Council Member Ben Kallos. Image Credit: William Alatriste for the City Council.
Ten bills will be aired for public opinion to place restrictions on and revamp the processes of the Board of Standards and Appeals. On December 6, 2016, Council Member Ben Kallos introduced five new bills regarding the oversight and operations of the Board of Standards and Appeals at the City Council’s stated meeting. The Board of Standards and Appeals, which was originally created to be an independent board tasked with granting “relief” from the zoning code, is empowered by the Zoning Resolution and primarily reviews and decides applications for variances and special permits.
Recently the BSA has come under fire from the City Council. In 2011 the BSA granted 97% of requested variances, while community boards only supported 79% of the applications. At an October meeting of the Council’s Zoning Subcommittee this year City Council Member Antonio Reynoso expressed shock at the BSA’s willingness to grant special permits against the wishes of the community boards, saying, “It seems like the systems that are in place are limiting community input.” At that same meeting Subcommittee Chair Donovan Richards had vowed that the City Council would be taking a closer look at the BSA.
At the December 6th City Council meeting, those concerns came to fruition with the introduction of five new bills intended to curtail the BSA’s apparent flouting of the zoning code. While introducing his legislation—co-sponsored by Majority Leader James G. Van Bramer, Minority Leader Steven Matteo, Zoning Chair Richards, Council Member Karen Koslowitz, and Council Member Rosie Mendez—Council Member Kallos pointed out that the BSA, “mostly known as a rubber stamp for developers, has been criticized for ignoring objections of community and elected officials, difficulty in appealing determinations without written decisions and short time frames, and ultimately ‘rezoning’ by variance without public review.”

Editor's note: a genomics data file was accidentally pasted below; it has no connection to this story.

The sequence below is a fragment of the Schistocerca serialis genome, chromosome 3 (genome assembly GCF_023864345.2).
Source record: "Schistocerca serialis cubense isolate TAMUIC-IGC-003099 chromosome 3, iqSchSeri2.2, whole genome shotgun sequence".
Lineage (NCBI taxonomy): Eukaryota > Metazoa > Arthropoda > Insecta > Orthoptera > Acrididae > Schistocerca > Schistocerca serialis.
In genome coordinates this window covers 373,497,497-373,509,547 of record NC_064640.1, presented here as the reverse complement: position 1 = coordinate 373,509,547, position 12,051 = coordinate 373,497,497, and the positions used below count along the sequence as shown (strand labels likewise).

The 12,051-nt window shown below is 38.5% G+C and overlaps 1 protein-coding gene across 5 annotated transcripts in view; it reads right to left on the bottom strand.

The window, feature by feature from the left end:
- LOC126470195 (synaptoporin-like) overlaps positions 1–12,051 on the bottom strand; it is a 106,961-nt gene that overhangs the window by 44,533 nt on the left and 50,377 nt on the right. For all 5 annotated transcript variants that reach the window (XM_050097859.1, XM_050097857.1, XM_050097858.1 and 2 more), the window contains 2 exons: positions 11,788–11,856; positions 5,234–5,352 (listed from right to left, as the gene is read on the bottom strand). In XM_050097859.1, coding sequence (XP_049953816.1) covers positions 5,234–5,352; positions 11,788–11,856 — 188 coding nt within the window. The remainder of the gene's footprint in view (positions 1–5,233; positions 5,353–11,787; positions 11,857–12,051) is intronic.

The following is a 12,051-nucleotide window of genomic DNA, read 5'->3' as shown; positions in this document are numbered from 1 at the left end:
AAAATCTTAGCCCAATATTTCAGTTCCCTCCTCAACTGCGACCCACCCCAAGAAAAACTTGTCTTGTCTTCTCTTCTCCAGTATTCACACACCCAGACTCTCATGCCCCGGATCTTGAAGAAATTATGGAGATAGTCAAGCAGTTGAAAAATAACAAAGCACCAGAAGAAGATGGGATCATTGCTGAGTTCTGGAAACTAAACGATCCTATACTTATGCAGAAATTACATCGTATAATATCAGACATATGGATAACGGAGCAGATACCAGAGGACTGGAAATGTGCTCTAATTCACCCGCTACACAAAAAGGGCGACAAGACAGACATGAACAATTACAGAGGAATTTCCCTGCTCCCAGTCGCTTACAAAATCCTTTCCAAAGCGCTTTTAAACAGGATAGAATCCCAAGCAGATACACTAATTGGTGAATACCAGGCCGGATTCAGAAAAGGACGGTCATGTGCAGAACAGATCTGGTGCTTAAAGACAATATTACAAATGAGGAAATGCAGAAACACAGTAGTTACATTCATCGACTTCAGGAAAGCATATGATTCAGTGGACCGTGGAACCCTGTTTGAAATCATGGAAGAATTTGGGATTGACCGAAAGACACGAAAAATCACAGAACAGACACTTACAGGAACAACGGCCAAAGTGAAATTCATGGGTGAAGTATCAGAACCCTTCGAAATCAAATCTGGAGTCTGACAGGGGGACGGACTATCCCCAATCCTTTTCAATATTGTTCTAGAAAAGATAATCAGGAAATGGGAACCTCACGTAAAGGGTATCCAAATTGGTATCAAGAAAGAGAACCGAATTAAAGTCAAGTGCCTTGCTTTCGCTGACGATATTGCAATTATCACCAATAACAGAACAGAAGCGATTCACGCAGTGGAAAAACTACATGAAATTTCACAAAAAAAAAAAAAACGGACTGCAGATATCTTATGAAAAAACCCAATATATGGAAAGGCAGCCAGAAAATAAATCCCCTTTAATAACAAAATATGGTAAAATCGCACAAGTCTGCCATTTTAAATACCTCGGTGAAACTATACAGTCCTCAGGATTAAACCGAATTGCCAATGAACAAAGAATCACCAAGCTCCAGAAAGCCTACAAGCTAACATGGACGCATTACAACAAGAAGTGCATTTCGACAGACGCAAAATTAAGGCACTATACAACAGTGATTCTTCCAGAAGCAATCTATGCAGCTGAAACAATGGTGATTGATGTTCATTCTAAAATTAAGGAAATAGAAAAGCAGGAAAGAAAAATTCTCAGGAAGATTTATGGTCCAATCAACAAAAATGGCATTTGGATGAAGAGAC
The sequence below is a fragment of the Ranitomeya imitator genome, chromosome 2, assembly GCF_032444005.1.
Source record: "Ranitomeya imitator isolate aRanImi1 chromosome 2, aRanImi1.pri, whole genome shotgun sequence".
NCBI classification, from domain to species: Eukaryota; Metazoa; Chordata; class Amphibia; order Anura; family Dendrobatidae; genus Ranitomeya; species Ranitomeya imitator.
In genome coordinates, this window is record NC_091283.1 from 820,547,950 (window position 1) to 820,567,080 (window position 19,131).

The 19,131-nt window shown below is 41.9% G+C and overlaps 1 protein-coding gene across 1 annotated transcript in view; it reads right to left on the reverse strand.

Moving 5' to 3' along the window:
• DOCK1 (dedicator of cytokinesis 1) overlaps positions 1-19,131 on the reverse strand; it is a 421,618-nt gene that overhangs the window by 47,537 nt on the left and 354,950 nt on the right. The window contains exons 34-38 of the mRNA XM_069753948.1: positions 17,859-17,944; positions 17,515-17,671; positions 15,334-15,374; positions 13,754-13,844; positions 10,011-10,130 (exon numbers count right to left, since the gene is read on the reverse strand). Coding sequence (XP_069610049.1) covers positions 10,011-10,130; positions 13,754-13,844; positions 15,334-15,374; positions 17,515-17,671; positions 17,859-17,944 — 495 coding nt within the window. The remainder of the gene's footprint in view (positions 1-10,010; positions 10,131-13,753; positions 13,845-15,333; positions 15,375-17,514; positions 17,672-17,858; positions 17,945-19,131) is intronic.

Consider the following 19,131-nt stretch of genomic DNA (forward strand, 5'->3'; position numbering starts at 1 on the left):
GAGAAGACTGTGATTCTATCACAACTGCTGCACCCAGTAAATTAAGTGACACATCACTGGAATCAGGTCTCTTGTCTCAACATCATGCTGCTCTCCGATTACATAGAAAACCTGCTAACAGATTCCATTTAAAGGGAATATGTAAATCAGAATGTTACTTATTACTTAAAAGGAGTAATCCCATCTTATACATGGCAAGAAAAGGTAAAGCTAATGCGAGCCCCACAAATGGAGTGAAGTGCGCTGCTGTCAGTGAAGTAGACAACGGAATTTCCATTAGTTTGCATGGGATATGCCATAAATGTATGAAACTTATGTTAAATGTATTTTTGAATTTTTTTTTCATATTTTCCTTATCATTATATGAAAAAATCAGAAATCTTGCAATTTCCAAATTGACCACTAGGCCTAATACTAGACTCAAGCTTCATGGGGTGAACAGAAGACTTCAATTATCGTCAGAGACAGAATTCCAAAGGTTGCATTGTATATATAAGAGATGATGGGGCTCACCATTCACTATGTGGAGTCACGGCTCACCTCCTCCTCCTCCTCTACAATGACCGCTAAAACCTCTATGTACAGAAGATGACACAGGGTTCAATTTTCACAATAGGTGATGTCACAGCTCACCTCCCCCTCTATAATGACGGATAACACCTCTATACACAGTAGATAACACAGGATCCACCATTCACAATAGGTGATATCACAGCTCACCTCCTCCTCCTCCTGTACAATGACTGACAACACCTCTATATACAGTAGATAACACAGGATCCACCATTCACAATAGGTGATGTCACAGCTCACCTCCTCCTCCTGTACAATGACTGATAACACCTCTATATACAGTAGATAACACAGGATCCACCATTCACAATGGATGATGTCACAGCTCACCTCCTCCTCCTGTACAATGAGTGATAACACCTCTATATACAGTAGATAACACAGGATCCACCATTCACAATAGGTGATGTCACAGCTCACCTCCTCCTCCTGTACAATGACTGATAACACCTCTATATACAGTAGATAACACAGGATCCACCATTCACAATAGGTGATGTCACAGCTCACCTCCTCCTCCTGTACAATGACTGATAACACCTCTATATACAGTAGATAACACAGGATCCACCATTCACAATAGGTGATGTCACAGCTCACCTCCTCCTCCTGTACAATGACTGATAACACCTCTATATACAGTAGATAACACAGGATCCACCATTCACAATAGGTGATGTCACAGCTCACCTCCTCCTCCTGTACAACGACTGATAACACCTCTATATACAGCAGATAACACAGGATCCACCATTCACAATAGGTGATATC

The genesis of the proposed legislation can be traced to a 2004 study by The Municipal Arts Society titled, “Zoning Variances and the New York City Board of Standards and Appeals.” Participants in the study included the now Commissioner for Housing Preservation and Development Vicki Been and Professor & Director of the Center for New York City Law at New York Law School Ross Sandler. The study’s committee recommended improving the application processes of the BSA through legislation, and providing better oversight of the BSA, adding expertise to the BSA.
“The BSA is the essential escape and moderating agency for zoning. It is good that the City Council is examining its role and procedures and we welcome the Council’s review of this important public process,” said Ross Sandler.